i noticed a weird thing, possibly a bug, with classic mathcad. i found a trick reading through old posts. i'm using the trick now. however, i'm wondering if others have observed this.
if you try to plot force in units of lbf by switching the unit system to US, the program plots Force*gravity instead. if you take what mathcad plots and divide by g, then it will show force in units of lbf.
the trick i found on here was to just use the metric system and divide force by lbf. that works good. so i'll use this going forward. however, this seems like a bug when trying to use the built in US unit system. the program outputs any force variable in lbf. it just plots that variable in lbf * g instead of plotting lbf.
Solved! Go to Solution.
To further clarify:
I still tend to call this a bug (which is not present in Prime)
Could add the link to the old post?
sorry, i'm not entirely sure which post mentioned the work around. however, the work around wasn't related to the bug. it was similar enough to allow me to get what i wanted though.
i figured i should post this to see if anyone else has noticed it. it doesn't seem right. i tried creating a custom unit system (based off the US system) and it just made things even weirder. you can't control the force output with mathcad. it just allows it's built in types. but if you change length and time then the plot output for force is even more messed up. it takes your length and time into account and also multiplies by gravity. so the bug aspect is in the unit definition it says pound force. it will display that for a variable but not in the plot. the other aspect of the bug is this is only for the built in US system or a customization of it. the metric systems don't have this behavior.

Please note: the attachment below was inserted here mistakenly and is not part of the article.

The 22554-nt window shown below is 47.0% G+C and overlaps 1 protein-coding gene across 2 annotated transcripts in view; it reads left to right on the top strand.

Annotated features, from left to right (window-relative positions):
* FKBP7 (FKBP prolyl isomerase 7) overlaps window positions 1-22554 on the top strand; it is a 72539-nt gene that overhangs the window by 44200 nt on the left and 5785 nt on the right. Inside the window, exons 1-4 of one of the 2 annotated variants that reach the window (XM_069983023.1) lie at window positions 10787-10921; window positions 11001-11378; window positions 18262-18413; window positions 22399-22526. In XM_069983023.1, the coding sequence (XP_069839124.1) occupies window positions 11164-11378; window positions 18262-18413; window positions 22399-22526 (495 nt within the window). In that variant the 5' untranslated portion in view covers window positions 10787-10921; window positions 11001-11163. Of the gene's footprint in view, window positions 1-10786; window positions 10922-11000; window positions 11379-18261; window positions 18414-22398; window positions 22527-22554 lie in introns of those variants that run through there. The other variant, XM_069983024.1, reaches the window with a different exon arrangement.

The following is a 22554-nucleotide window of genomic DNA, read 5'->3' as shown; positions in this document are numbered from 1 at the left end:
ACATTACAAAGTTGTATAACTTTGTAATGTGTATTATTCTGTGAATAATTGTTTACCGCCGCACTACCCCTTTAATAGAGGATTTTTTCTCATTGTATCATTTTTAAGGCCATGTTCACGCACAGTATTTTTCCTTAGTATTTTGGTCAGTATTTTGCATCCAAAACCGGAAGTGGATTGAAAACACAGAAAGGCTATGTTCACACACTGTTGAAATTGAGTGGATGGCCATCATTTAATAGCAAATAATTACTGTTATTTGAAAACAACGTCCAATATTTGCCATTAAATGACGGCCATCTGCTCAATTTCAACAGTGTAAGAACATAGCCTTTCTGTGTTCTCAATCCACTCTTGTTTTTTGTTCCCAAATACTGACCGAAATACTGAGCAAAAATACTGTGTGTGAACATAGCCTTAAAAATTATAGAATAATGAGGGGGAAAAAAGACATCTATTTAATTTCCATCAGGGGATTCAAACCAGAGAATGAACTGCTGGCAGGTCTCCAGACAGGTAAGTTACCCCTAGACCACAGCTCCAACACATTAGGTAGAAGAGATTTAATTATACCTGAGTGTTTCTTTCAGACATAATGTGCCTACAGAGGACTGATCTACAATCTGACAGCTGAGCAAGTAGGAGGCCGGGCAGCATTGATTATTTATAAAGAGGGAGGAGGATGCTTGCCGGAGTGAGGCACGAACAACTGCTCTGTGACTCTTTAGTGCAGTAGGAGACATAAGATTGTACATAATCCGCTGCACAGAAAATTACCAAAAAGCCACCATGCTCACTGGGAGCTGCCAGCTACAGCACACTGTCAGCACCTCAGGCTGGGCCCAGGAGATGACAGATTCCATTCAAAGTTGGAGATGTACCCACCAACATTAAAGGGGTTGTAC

so using the help from the old post, i can get what i want. which was velocity as the x axis in mph and force in lbf for the y axis. i leave the program in SI units. then plot F/lbf and v/mph. then the output of the plot is what i want.
Dividing a physical quantity by the unit you'd like to see in the plot is standard behaviour in classic Mathcad (and is independent from the unit system selected).
Nonetheless is the effect you describe somewhat strange and I also tend to call it a bug.
I don't have "classic" Mathcad any longer, so I can't verify what you're saying, and while I worked (almost) exclusively in English units, I never bothered to change the default from MKS.
I would note that Mathcad would recognize "lb" and "lbm" both as mass units (equivalent), if you wanted force it had to be "lbf." Whether that's the source of your issue or not I can't speculate.
no i'm afraid the issue is different. it has to do with the magnitude of force in a plot. the built in unit system says pound force is the output. however it plots lbf * g. if you make a custom unit with 'US' as the starting system, it does the same thing. even worse, if you change the units of distance and time it also adds that in. so the magnitude of the force that is plotted can be really messed up. it definitely seems to be a bug, as this doesn't happen if you use any of the metric systems. moreover, it doesn't plot N * g.
awhile ago i tried prime and didn't like it. so i'm not sure what prime does or how it works. honestly, i don't care at all. one thing that pissed me off with prime is i made a handful of worksheets and decided to switch back to classic. there was no way to convert the files. i had to manually recreate them all. they were simple files. there was no reason they couldn't work in classic mathcad or prime. ptc just doesn't want you to switch back. they basically wasted a lot of my time, which i don't appreciate. so i have no intention of trying it out again. the main thing i like about classic mathcad is the help system and all the built in worksheets.
i've used mathcad on and off since the 90s. this is the first time i ran into the problem of plotting force. i haven't used mathcad in a long time. so i don't really remember how i worked with it way back when. i was surprised to find this issue. i was mainly curious if anyone else has noticed it.
The following pictures show the problem/bug.
If the unit system is SI or MKS, plotting forces shows the values in Newton, which is as expected.